Félicien Kabuga will find out at the end of the month whether he will be handed over to international judges for his alleged role in bankrolling the Rwandan genocide after appealing the decision at the Paris Supreme Court.
Kabuga appealed to the court on Wednesday to reconsider transferring him to international judges in Tanzania for trial.
The alleged mastermind of the Rwanda genocide was slapped with an extradition request in June by the Paris Appeal Court, which ruled that he should be handed over to a UN tribunal based in Arusha.
Described as Africa’s most wanted man, Kabuga has been held in a French jail since his 16 May arrest at his home outside Paris after more than 20 years on the run.
At his first appearance in public on 20 May, 84-year-old Kabuga had asked for a trial in France, citing frail health and claiming the United Nations court in Africa would be biased against him, and possibly hand him over to Rwandan authorities.
Louis Boré, one of his lawyers, told the Supreme Court on Wednesday that Kabuga is suffering from diabetes, high blood pressure and “leukoaraiosis”, an incurable disease affecting his cognitive functions, and is therefore in no condition to be transferred several thousands of kilometres away.
Slim hope of trial
The coronavirus pandemic has also been used as an argument to keep Kabuga in France in light of his advanced age.
However, UN prosecutors have said that if the coronavirus pandemic prohibits Kabuga’s travel to Tanzania, he can then be tried in The Hague in The Netherlands.
The extradition battle has raised concern among plaintiffs that Kabuga will never face trial.
“He is very old. We’ve seen him looking very frail during his hearings,” says Alain Gauthier, head of the Collective of Civil Parties for Rwanda.
“Is he putting it on and faking fatigue? There is a risk, yes, that he will never be judged,” he explained.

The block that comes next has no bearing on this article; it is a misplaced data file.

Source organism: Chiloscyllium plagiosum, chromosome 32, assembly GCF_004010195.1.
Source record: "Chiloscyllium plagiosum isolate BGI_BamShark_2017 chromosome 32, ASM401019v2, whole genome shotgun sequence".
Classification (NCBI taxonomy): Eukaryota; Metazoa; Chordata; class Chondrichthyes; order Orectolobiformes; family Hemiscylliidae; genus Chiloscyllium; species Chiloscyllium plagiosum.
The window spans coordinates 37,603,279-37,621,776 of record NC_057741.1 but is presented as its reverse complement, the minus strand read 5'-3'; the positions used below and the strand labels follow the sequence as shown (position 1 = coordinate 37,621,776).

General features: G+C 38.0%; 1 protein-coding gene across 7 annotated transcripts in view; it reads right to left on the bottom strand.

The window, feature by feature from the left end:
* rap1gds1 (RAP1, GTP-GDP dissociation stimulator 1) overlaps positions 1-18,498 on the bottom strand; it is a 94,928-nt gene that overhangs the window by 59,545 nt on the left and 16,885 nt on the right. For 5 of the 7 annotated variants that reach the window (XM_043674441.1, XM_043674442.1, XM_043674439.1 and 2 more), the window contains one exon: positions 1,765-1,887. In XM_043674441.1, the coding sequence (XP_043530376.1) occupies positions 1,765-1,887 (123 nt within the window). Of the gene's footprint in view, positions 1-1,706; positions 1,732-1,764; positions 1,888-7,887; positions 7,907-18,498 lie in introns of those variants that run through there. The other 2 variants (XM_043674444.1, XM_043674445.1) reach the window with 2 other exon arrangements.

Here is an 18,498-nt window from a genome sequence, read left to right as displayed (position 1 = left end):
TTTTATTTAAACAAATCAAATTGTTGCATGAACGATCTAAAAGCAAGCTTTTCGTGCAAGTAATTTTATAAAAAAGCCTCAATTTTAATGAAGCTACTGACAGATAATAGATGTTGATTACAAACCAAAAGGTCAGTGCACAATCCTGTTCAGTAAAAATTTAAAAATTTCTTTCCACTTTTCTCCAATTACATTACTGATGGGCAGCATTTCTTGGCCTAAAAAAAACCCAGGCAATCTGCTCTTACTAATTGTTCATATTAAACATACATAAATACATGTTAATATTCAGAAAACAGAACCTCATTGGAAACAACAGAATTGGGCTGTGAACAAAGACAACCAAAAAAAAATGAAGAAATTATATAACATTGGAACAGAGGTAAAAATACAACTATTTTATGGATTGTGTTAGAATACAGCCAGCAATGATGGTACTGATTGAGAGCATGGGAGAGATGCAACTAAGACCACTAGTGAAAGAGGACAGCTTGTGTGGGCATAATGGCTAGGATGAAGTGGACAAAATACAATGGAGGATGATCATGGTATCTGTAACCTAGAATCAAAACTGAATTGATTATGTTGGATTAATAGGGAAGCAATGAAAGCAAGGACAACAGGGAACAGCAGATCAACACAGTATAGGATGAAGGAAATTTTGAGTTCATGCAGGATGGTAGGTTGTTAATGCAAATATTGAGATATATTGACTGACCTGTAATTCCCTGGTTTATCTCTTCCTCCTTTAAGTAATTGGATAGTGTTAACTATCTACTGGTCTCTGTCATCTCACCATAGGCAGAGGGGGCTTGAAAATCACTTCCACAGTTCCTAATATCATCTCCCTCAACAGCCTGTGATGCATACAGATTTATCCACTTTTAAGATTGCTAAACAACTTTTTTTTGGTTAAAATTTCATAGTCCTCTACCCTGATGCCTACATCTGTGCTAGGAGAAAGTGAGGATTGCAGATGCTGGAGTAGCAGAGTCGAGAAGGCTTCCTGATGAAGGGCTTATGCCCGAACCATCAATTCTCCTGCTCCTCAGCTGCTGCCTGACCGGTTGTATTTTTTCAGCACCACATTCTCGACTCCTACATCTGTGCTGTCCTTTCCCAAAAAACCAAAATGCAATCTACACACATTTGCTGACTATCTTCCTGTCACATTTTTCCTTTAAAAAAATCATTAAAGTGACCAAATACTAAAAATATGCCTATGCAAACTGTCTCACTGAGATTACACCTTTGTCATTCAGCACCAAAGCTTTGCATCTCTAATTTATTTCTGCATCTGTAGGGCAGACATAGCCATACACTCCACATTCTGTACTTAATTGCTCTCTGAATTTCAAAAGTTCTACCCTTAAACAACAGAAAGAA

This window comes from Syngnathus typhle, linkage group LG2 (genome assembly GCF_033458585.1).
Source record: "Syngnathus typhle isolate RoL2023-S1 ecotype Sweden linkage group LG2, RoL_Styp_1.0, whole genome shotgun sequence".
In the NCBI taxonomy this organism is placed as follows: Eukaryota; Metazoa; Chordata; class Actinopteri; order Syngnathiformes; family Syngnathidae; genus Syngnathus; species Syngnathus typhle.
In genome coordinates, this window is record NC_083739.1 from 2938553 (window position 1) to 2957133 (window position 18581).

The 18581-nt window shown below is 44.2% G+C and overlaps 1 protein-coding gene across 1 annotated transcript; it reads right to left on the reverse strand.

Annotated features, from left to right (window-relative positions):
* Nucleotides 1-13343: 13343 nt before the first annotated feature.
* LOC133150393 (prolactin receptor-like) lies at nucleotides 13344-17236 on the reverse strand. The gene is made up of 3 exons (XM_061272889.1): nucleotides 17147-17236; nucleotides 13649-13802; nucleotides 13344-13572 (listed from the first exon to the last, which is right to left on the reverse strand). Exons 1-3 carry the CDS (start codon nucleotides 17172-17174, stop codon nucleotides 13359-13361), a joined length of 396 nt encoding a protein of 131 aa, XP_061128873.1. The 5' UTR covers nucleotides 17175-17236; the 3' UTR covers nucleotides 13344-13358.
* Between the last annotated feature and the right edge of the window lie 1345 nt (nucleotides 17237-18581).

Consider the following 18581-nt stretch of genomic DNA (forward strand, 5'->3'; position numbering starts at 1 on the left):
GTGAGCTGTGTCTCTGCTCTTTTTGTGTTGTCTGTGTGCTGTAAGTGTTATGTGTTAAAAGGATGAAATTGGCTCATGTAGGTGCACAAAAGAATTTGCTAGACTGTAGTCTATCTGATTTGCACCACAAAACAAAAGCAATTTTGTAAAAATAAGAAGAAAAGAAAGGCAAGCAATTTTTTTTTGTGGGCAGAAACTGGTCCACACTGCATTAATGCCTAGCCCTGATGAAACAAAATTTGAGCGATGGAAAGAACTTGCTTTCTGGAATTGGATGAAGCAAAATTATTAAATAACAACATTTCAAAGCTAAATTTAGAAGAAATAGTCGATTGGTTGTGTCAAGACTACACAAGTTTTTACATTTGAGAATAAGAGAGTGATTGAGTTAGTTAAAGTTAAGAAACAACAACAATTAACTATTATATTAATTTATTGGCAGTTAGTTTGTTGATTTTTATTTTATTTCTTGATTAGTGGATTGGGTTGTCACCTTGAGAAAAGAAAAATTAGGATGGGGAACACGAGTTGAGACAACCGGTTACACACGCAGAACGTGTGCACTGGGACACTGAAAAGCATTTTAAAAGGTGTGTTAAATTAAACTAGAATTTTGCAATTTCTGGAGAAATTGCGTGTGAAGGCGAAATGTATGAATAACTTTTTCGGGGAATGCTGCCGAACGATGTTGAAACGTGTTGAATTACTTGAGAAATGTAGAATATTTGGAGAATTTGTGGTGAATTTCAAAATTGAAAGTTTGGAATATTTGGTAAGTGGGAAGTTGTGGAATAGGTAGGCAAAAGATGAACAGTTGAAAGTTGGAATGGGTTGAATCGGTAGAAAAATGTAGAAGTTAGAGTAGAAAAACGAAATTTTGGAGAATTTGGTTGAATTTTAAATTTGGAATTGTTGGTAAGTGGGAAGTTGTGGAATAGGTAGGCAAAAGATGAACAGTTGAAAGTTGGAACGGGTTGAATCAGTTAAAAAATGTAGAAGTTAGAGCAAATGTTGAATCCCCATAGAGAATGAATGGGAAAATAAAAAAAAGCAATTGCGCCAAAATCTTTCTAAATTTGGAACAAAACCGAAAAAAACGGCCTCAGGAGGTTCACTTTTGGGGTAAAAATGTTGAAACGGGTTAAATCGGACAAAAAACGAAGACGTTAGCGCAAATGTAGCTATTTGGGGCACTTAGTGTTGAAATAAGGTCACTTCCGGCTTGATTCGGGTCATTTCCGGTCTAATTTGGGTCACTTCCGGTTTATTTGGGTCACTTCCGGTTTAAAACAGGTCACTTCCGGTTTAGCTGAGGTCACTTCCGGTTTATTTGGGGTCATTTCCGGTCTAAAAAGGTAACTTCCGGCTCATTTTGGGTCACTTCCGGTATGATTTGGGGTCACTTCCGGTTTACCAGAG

Kabuga – once one of Rwanda’s richest men – is alleged to have used his wealth and influence to funnel money to militia groups that carried out massacres, and the Radio-Television Libre des Mille Collines which, in its broadcasts, incited people to murder.
Nearly one million people were slaughtered over 100 days of ethnic violence committed by Hutu extremists in 1994.
In August 1998, Kabuga was indicted by the now-defunct Tanzania-based International Criminal Tribunal for Rwanda (ICTR), and an international arrest warrant was issued for him the next year.
Last month, a team of UN investigators travelled to Rwanda to gather fresh evidence against Kabuga to beef up his case file.
“We are making a call to those who have testified in the past that hopefully are still willing to testify in court. We really hope that we will get additional evidence,” said Serge Brammertz, the chief prosecutor of the International Residual Mechanism for Criminal Tribunals (IRMCT), that took over from the ICTR.
Describing it as a strong case, Brammertz stressed that it is “absolutely normal” to update all evidence to see what is still available but also take advantage of new opportunities which were not there when the warrant was issued.
Rwanda’s Prosecutor General Aimable Havugiyaremye reiterated that Kabuga’s arrest serves as a warning to all Rwandan genocide fugitives still at large.
On 26 August, Kigali issued an international arrest warrant for another suspected genocide architect: former Rwandan spy chief, Aloys Ntiwiragabo, who was found living in Orléans, 130 kilometres south of Paris.
France has long been a hiding place for wanted genocide suspects. French investigators currently have dozens of cases under way, including Ntwiragabo’s, although Paris has so far blocked the extradition of suspects due to legislative concerns.
That could change if the Supreme Court judges decide to reject Kabuga’s appeal and transfer him to Arusha. Their decision will be released on 30 September. France will then have one month to hand Kabuga over to UN custody.